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Mining the Past – Data-Intensive Knowledge Discovery in the Study of Historical Textual Traditions

Issue: Vol 3 No. 1-2 (2016) Special Issue: Digital Humanities, Cognitive Historiography, and the Study of Religion

Journal: Journal of Cognitive Historiography

Subject Areas: Ancient History Cognitive Studies Archaeology

DOI: 10.1558/jch.31662


Text-heavy and unstructured data constitute the primary source materials for many historical reconstructions. In history and the history of religion, text analysis has typically been conducted by systematically selecting a small sample of texts and subjecting it to highly detailed reading and mental synthesis. But two interrelated technological developments have rendered a new data-intensive paradigm—one that can usefully supplement qualitative analysis—possible in the study of historical textual traditions. First, the availability of significant computing power has made it possible to run algorithms for automated text analysis on most personal computers. Second, the rapid increase in full text digital databases relevant to the study of religion has considerably reduced costs related to data acquisition and digitization. However, a limited understanding of the scope, advantages, and limitations of data-intensive methods, combined with an overly enthusiastic praise of big data by policy-makers and data scientists, have created real obstacles to the implementation of this paradigm in historical research. This is unfortunate, because history offers a rich and uncharted field for data-intensive knowledge discovery, and historians already have the much sought after and necessary domain expertise. In this article we seek to remove obstacles to the data intensive paradigm by presenting its methods and models for handling text-heavy data.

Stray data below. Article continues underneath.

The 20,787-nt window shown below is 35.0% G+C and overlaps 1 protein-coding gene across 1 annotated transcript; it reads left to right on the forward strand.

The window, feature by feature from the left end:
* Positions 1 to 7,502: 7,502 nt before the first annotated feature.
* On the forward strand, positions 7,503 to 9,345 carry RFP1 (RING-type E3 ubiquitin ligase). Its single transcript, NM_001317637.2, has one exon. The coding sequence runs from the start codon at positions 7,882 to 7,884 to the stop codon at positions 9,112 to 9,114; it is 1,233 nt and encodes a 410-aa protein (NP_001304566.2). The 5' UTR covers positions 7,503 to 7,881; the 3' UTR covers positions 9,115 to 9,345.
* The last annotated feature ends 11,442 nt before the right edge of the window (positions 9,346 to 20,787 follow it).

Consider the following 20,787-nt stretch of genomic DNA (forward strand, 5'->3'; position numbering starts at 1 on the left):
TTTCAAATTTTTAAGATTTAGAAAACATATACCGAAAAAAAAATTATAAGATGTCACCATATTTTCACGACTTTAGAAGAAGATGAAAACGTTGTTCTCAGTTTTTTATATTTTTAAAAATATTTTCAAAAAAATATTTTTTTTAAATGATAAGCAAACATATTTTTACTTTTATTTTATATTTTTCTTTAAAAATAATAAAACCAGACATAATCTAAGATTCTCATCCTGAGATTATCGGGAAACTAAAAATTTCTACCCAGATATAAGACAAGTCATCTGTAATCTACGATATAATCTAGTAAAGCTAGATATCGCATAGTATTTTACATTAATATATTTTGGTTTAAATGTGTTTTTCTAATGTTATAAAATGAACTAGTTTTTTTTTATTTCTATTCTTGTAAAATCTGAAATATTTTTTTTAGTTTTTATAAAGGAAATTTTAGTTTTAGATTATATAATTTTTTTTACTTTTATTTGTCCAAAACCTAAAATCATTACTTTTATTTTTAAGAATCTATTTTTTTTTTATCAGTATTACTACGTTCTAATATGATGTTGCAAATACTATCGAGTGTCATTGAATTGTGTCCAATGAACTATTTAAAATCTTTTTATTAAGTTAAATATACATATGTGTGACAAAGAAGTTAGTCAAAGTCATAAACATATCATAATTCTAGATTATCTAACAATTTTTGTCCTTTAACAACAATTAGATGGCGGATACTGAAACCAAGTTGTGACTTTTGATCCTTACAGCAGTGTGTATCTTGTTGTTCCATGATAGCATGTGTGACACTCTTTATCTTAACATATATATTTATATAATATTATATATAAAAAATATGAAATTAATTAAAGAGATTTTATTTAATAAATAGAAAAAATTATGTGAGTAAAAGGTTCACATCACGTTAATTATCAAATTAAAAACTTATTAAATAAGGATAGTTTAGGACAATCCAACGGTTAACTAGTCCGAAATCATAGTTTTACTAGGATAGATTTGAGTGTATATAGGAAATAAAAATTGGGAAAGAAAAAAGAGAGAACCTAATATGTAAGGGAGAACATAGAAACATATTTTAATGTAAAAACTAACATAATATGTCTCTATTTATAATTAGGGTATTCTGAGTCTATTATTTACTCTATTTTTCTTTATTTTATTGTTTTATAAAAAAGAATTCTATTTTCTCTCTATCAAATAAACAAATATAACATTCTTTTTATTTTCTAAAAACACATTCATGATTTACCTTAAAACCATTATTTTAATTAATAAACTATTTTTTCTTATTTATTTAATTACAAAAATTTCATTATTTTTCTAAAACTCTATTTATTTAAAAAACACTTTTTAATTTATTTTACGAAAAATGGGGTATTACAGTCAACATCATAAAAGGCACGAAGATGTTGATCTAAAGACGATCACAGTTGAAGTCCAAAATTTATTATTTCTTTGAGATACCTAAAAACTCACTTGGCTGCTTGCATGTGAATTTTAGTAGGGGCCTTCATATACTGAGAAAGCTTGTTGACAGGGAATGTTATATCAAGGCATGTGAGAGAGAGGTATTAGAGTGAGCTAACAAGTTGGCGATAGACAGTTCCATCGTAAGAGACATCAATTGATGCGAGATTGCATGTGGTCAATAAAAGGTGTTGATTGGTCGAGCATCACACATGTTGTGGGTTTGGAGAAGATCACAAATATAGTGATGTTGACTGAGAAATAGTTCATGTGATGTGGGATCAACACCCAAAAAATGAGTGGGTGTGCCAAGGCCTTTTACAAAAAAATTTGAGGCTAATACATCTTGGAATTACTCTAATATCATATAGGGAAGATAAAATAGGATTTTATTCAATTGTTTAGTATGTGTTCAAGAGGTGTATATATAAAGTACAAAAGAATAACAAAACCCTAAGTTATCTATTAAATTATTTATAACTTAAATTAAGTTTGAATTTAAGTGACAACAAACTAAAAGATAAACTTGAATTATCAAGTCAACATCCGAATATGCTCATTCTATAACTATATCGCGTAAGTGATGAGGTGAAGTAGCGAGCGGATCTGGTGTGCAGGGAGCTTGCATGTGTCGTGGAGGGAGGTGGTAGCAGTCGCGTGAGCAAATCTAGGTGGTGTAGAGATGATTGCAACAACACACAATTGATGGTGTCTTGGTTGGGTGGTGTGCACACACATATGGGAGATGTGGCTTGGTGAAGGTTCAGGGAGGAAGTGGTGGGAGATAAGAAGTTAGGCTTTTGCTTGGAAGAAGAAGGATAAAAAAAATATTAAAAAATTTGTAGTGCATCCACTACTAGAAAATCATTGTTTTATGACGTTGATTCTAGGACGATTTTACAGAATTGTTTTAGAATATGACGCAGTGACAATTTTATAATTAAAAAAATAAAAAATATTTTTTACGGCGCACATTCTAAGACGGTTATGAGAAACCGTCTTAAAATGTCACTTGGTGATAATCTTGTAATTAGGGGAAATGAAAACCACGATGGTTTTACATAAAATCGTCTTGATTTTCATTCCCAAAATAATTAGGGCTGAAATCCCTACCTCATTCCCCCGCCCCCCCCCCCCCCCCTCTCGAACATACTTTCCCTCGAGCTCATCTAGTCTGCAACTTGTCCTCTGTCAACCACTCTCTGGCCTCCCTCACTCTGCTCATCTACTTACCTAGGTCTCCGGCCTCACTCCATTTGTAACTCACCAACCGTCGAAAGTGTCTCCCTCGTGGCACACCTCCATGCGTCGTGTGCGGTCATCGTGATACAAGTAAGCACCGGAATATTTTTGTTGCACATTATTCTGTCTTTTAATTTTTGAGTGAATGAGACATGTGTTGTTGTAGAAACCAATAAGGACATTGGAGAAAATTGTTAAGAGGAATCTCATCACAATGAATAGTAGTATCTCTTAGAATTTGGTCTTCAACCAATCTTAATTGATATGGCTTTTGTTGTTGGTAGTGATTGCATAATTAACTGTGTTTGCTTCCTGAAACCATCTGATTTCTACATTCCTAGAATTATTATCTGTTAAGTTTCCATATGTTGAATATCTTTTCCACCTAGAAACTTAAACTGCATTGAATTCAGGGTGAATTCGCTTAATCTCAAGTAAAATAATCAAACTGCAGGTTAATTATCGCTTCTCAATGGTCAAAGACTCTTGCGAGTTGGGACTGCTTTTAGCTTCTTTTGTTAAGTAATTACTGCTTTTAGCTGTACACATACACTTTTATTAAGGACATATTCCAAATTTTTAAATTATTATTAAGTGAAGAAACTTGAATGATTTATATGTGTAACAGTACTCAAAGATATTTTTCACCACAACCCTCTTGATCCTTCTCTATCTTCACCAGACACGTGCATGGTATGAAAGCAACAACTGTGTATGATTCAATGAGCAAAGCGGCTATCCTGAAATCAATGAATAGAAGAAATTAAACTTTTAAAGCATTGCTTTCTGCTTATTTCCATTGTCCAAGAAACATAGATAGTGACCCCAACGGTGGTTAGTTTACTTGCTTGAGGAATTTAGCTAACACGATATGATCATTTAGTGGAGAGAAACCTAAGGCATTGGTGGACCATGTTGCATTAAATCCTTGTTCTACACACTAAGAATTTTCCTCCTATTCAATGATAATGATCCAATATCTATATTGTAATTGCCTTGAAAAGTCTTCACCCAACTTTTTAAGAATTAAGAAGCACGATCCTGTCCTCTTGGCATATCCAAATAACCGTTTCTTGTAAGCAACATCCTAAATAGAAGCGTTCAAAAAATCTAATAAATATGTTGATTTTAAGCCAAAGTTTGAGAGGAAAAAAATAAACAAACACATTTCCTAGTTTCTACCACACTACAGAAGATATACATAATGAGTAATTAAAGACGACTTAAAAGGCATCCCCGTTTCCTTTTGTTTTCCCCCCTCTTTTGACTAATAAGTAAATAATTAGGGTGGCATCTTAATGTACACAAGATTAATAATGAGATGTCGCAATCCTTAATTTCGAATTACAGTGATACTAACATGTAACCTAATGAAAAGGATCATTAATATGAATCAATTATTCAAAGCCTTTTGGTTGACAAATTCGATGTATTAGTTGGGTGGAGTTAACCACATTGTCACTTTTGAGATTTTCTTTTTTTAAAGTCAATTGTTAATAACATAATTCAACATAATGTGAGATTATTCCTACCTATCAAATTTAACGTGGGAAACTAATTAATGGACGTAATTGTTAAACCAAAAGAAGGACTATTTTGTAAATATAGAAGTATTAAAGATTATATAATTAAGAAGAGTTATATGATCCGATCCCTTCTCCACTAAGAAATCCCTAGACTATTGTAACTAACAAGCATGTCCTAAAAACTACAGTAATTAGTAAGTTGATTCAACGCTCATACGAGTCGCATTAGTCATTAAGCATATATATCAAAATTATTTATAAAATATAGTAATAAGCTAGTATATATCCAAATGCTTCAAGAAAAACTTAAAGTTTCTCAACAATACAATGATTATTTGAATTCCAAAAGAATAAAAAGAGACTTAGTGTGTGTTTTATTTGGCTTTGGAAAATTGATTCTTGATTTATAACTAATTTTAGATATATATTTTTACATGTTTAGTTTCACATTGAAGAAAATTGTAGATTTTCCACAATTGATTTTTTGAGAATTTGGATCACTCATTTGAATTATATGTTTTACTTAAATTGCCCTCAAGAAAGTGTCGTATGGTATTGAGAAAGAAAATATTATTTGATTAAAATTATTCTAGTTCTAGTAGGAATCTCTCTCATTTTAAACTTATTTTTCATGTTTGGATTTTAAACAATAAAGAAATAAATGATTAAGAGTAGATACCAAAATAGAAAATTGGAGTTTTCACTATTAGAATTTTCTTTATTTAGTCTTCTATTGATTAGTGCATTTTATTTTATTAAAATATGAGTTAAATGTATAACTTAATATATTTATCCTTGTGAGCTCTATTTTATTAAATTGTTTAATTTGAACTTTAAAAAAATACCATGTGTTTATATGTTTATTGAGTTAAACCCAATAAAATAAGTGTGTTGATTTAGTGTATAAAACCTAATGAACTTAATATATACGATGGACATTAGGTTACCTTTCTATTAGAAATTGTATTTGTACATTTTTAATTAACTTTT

Author: Kristoffer L Nielbo, Ryan Nichols, Edward Slingerland

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